A comprehensive grammar of the English languageShe's studying European history 
She's studying the history of Europe. [1b]
(....) we notice a slight difference between  and [1b]: whereas [1b] implies that she is studying the history of Europe as a whole,  allows the interpretation that she is studying only some aspects of European history or a particular college course.
The type of contrast illustrated above by  and [1b] can also be noted with concrete noncount nouns, and with plural nouns:
This museum specializes in 18th century furniture.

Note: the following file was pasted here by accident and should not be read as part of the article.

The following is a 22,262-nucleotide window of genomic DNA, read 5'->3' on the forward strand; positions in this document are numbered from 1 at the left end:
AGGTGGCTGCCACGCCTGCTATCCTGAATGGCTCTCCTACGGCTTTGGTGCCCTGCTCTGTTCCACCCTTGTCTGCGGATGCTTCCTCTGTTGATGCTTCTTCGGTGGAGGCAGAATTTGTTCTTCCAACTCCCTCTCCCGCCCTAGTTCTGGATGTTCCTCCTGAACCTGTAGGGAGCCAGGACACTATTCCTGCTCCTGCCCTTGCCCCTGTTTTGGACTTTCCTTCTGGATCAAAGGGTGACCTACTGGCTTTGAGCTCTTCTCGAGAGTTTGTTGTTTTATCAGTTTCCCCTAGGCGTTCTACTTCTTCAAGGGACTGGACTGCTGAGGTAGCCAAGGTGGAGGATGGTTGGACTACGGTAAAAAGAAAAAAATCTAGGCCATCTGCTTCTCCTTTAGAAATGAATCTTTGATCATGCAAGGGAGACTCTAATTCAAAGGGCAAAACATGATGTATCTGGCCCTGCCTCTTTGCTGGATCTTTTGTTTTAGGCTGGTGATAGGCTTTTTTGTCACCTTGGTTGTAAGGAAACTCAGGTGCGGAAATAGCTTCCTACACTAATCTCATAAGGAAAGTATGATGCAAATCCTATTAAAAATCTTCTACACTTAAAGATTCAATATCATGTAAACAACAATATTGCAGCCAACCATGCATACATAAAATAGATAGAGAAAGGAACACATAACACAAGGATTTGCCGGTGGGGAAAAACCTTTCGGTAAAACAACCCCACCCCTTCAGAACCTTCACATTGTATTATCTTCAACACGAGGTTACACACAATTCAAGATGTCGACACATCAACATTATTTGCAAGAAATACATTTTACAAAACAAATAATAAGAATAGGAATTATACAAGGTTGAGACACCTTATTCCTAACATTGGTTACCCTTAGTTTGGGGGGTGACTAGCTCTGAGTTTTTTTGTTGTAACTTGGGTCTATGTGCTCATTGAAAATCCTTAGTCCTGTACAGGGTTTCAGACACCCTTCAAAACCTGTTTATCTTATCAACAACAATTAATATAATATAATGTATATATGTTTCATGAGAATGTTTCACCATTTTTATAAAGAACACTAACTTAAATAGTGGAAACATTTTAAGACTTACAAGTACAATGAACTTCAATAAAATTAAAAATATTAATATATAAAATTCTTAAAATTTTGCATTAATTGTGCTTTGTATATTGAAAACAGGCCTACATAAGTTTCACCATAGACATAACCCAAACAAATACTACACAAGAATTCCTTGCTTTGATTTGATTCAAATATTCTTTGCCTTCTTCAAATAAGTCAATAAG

This museum specializes in the furniture of the 18th century. [2a]
Alice is engaged in research on South American butterflies 
Alice is engaged in research on the butterflies of South America. [3a]
But in these cases it is to a greater or lesser degree acceptable to omit the:
The museum specializes in furniture of the 18th century. [2b]
?Alice is engaged in research on butterflies of South America. [3b]
As I see, they mean that [2b] is "to a greater degree", and [3b] is "to a lesser degree". But I don't understand why. Does it have to do with furniture being noncountable, while butterflies being countable?